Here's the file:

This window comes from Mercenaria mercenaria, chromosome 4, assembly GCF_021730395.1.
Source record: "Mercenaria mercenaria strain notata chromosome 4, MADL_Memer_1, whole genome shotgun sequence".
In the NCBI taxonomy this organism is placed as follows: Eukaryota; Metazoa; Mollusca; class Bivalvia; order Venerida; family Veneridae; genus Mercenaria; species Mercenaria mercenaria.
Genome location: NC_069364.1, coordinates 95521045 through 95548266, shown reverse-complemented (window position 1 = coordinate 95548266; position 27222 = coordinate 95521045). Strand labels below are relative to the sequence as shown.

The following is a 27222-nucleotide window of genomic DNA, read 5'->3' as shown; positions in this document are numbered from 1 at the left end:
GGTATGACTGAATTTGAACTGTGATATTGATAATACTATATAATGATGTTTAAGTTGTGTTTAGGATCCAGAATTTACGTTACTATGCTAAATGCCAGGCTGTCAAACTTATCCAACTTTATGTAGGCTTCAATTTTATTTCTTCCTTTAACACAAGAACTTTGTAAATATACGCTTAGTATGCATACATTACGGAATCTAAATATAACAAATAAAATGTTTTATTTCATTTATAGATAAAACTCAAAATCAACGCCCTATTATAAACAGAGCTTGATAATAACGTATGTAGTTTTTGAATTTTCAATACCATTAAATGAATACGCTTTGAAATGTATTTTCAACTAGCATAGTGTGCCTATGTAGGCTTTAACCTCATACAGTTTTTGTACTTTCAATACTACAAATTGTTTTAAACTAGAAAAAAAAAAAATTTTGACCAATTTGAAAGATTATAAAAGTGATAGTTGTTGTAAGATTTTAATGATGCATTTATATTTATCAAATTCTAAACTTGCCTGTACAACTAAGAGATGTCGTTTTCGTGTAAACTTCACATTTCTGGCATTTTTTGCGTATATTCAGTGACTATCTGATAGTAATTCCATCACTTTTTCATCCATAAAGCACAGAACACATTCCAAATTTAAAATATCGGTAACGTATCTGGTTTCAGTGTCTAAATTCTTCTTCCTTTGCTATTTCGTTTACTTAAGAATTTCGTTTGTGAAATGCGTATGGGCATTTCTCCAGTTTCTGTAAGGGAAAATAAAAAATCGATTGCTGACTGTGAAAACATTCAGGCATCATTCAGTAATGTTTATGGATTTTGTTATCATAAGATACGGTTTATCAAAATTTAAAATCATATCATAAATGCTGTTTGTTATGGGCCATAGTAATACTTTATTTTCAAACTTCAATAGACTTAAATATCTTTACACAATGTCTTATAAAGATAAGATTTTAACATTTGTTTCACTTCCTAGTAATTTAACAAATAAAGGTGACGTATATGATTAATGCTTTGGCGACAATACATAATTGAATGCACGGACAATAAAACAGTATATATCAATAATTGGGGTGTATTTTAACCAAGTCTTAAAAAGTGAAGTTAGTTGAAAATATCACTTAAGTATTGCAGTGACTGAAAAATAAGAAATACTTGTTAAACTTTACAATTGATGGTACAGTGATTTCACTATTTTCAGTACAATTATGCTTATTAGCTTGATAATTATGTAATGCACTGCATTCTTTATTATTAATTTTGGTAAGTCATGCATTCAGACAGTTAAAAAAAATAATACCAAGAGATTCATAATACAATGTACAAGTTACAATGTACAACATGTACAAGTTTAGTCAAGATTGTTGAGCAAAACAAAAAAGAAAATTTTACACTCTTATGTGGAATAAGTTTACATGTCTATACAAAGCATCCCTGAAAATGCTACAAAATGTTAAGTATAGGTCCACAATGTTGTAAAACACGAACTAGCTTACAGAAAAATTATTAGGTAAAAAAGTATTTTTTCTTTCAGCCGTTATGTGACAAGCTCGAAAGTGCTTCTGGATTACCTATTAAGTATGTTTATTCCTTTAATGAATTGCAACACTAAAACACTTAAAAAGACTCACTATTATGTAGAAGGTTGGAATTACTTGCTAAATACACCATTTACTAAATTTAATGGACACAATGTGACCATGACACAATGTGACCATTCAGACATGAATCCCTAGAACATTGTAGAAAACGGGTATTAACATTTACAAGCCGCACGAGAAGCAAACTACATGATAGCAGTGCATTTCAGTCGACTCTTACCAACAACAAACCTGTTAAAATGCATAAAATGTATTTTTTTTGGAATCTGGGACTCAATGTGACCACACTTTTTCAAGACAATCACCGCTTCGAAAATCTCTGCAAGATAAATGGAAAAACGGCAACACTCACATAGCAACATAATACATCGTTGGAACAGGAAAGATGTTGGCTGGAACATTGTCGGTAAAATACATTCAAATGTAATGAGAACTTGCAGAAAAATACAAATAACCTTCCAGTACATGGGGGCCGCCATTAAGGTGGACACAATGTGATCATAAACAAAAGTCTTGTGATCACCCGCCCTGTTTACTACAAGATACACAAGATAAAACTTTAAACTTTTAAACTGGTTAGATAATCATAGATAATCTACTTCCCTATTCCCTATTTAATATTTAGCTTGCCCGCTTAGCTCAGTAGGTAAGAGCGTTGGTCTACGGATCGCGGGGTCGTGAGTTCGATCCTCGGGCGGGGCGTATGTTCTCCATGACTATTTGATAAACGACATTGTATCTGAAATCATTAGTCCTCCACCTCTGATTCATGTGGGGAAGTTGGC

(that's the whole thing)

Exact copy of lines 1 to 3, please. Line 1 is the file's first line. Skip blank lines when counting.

This window comes from Mercenaria mercenaria, chromosome 4, assembly GCF_021730395.1.
Source record: "Mercenaria mercenaria strain notata chromosome 4, MADL_Memer_1, whole genome shotgun sequence".
In the NCBI taxonomy this organism is placed as follows: Eukaryota; Metazoa; Mollusca; class Bivalvia; order Venerida; family Veneridae; genus Mercenaria; species Mercenaria mercenaria.